Sima Tarzami

picture of Dr. Sima Tarzami
Dr. Sima Tarzami, Ph.D.

Associate Professor

Contact information:
Office Location: Seeley G. Mudd Building Room 329
Office Telephone: 202-806-5269
Laboratory Location: Adams Building Room 4408





B.A., Hofstra University, New York (1992)
M.S., Hofstra University, New York (1995)
Ph.D., Albert Einstein College of Medicine, New York (2002) 
Postdoctoral Fellow, Eli Lilly Pharmaceutical Company (2004-2006)
Postdoctoral Fellow, Albert Einstein College of Medicine (2006-2008)


  • Cell and Molecular Biology
  • Cardiac Physiology and Pharmacology


My laboratory studies the role of chemokines on cardiac myocyte biology. We focus on cardiac physiology in both in vitro and in vivo models of heart failure targeting specific signaling pathways. We have demonstrated that chemokines, once thought to act only on inflammatory cells, can elicit biological responses from cardiac myocytes. This line of research is unique in bridging the areas of immunology (i.e. chemokines) and cardiovascular biology. Our focus is particularly on the CXCR4-CXCL12 regulation and signaling pathways in cardiac myocytes. The CXCR4-CXCL12 regulation and signaling pathways have been extensively studied in developmental processes, stem cell biology and in metastatic disease, focusing primarily on cells with a migratory phenotype. There is little known about CXCR4 signaling in cardiac myocytes. Our studies suggest that under conditions of stress, the paracrine and/or autocrine activation of CXCR4 by its ligand may trigger intracellular signaling pathways which may exacerbate contractile dysfunction. We have demonstrated a clear interaction between CXCR4 and Beta-2 adrenergic receptor and that CXCR4 activation can interfere with Beta adrenergic receptor downstream signaling. In the light of Beta adrenergic importance in progression of heart failure, we have set to examine the mechanistic role of CXCL12-CXCR4 in the pathophysiology of heart disease.

Focus Areas

Chemokines and Heart disease: Adaptive or Maladaptive
Beta-2 adrenergic-mediated cardiac dysfunction
L type Ca channels activity and heart function
Cardiac hypertrophy and failure

Grants and Funding Awards

National Heart, Lung, and Blood Institute (NHLBI) (2010-2013)
American Heart Association (2010-2013)
American Heart Association (2007-2010)


1) Malik Bisserier, Javier Milara, Sarah Gubara, Carly Jones, Carlos Bueno-Beti, Elena Chepurko, Erik Kohlbrenner, Michael G. Katz, Anthony Fargnoli, Sima Tarzami, Julio Cortijo, Jane Leopold, Roger J. Hajjar, Yassine Sassi, Lahouaria Hadri. Targeted Gene Therapy using AAV1.Serca2a reverses Pulmonary Fibrosis By Blocking The STAT3/FOXM1 Pathway And Promoting The SNON/SKI Axis. Mol Ther J. 2020 Feb 5;28(2):394-410.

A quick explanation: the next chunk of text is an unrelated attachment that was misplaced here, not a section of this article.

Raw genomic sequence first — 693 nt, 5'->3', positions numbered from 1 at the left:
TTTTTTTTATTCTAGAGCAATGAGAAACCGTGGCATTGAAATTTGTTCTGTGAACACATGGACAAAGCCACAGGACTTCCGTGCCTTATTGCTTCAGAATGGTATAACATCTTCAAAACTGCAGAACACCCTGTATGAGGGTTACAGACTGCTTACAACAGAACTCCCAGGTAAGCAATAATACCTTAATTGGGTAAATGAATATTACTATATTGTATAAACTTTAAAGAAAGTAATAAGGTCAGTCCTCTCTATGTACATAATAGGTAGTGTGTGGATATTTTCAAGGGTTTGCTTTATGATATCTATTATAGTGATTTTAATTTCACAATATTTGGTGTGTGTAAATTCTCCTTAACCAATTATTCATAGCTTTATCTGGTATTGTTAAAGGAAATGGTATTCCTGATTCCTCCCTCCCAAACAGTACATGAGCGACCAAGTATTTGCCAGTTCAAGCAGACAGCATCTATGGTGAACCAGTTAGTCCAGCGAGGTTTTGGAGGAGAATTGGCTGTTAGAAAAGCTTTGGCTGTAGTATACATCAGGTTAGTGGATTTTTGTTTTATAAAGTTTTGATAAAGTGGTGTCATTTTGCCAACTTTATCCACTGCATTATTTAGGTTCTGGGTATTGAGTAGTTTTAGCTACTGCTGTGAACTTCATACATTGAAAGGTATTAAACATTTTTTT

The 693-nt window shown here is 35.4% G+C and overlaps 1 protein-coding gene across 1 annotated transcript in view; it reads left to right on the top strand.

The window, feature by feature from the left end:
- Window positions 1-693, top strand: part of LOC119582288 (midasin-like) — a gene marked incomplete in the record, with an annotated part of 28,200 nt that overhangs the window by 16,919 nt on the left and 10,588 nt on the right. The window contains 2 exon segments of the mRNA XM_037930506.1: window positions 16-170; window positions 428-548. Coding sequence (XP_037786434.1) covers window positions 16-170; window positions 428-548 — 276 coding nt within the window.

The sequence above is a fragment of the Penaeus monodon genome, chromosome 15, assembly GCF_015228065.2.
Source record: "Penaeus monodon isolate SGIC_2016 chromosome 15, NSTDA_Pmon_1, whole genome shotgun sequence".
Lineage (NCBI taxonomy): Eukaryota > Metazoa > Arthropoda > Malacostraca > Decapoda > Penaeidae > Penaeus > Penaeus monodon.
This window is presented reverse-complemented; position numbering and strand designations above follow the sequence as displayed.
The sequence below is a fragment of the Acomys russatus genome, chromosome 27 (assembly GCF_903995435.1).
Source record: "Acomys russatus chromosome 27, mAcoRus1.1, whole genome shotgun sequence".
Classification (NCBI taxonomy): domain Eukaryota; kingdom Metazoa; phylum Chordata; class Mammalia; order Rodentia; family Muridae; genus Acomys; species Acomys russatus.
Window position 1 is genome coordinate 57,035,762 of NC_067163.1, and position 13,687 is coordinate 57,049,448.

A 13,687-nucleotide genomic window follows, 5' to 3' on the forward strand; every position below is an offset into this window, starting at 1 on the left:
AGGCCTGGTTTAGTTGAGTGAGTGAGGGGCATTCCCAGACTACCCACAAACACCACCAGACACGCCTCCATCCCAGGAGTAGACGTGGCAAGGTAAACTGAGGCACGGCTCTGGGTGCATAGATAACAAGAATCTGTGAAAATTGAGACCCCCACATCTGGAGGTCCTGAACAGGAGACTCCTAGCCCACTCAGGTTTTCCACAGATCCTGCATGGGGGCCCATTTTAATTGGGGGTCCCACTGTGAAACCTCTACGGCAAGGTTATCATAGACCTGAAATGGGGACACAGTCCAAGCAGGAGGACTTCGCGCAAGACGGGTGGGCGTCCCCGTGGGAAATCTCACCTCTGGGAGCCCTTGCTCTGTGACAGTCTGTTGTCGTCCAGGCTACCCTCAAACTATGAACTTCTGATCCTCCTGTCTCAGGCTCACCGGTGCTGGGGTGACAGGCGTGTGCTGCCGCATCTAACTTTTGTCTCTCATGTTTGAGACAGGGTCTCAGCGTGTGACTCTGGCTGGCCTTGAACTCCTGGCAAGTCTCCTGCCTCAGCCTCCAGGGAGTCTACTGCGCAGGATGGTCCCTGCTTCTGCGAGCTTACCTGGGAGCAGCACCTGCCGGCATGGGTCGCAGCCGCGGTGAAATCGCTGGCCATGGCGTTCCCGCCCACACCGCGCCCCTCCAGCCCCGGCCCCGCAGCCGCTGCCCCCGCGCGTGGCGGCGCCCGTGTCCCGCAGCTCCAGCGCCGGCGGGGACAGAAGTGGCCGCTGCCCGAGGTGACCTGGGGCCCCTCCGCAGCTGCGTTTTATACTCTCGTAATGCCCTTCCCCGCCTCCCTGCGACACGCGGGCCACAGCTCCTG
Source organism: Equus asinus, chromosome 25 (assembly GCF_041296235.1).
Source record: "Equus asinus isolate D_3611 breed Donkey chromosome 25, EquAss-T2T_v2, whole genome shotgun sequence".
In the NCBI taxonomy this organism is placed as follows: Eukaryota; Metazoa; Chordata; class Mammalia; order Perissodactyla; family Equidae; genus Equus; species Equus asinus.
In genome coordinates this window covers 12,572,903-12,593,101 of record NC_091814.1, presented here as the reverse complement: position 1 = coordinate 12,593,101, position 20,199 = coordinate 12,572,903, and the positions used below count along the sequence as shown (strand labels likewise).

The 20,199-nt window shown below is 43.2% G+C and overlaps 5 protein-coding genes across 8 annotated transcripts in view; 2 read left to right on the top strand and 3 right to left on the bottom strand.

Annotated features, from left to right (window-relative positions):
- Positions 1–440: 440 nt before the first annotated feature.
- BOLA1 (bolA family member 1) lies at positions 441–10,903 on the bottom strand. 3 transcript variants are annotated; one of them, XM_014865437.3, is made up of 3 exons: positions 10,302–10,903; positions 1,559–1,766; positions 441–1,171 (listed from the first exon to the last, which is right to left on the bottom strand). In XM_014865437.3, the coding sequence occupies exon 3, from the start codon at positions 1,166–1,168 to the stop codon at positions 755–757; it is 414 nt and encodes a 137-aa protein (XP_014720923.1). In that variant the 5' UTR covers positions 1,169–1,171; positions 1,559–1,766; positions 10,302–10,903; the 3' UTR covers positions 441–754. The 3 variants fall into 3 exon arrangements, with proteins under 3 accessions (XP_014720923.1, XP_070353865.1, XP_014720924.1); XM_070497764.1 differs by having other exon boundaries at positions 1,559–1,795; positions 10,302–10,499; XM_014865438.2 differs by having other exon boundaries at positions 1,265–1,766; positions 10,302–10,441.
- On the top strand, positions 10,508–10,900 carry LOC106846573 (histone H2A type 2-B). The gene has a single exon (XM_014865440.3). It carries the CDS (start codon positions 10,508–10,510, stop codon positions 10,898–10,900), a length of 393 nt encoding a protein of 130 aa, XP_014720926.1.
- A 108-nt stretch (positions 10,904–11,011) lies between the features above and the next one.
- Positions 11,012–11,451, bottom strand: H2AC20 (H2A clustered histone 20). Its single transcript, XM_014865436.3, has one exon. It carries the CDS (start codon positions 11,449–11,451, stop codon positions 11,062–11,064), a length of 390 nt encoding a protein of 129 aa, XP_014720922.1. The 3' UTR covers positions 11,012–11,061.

2) Thomas J LaRocca, Perry Altman, Andrew A Jarrah, Ron E. Gordon, Edward Wang, Lahouaria Hadri, Mark W. Burke, Georges E. Haddad, Roger J. Hajjar and Sima T. Tarzami. CXCR4 cardiac specific knockout mice develops a progressive cardiomyopathy. Int J Mol Sci. 2019 May 8;20(9).

3) Adam Abad, Ahmed Peeran, Janay I. Little, Georges E. Haddad, Sima T. Tarzami. Alcohol-Mediated Organ Damages: Heart and Brain. Review. Frontier in Pharmacology 2018 Feb 13;9:81. doi: 10.3389/fphar.2018.00081.

4) Andrew A. Jarrah, Martina Schwarskopf, Edward R. Wang, Thomas J LaRocca, Ashwani Dhume, Shihong Zhang, Lahouria Hadri, Roger J. Hajjar, Alison D. Schecter and Sima T. Tarzami. SDF-1 induces TNF-mediated apoptosis in cardiac myocytes. Apoptosis. 2018 Jan;23(1):79-91.

5) Delaine K. Ceholski, Irene C. Tumbull, Andrew A. Jarrah, Changwon Kho, Ahyoung Lee, Lahouaria Hadri, Kevin D. Costa, Roger J. Hajjar, and Sima T. Tarzami. A unique network involving CXCR4 and CXCR7 coordinates cardiac lineage specification and mobilization of induced pluripotent stem cells. Stem Cell Res. 2017 Aug;23:77-86.

6) Jarrah AA, Tarzami ST. The duality of chemokines in heart failure. Review. Expert Rev Clin Immunol. 2015 Apr;11(4):523-36.

7) Wang ER, Jarrah AA, LaRocca TJ, Benard L, Chen J, Tarzami ST. Deletion of CXCR4 in cardiomyocytes exacerbates cardiac dysfunction following isoproterenol administration. Gene Ther. 2014 May;21(5):496-506.

8) Larissa Lipskaia, Regis BOBE, Jiqiu Chen, Irene C. Turnbull, jose-javier lopez-barba, Elise Merlet, Dongtak Jeong, Ioannis Karakikes, Alexandra Ross, Lifan Liang, Nathalie Mougenot, Fabrice Atassi, Anne-Marie Lompre, Sima T Tarzami, Jason Kovacic, Evangelia Kranias, Roger Hajjar, and Lahouaria Hadri. Synergistic role of Protein Phosphatase Inhibitor 1 and SERCA2a in the acquisition of the Contractile Phenotype of Arterial Smooth Muscle Cells. Circulation. 2014 Feb 18;129(7):773-85.

9) LaRocca TJ, Jeong D, Kohlbrenner E, Lee A, Chen J, Hajjar RJ, Tarzami ST. CXCR4 gene transfer prevents pressure overload induced heart failure. J Mol Cell Cardiol. 2012 Aug;53(2):223-32.

10) LaRocca T, Schwarzkopf M, Altman P, Zhang S, Gupta A, Gomes I, Alvin Z, Champion HC, Haddad G, Hajjar RJ, Devi LA, Schecter AD, Tarzami ST. B2 adrenergic receptor in the heart is modulated by interactions with CXCR4 chemokine receptor. J Cardiovasc Pharmacol. 2010 Nov;56(5):548-59.

11) Chen J, Chemaly E, Liang L, Kho C, Lee A, Park J, Altman P, Schecter AD, Hajjar RJ, Tarzami ST. Effects of CXCR4 gene transfer on cardiac function following ischemia-reperfusion. Am J Pathol. 2010 Apr;176(4):1705-15.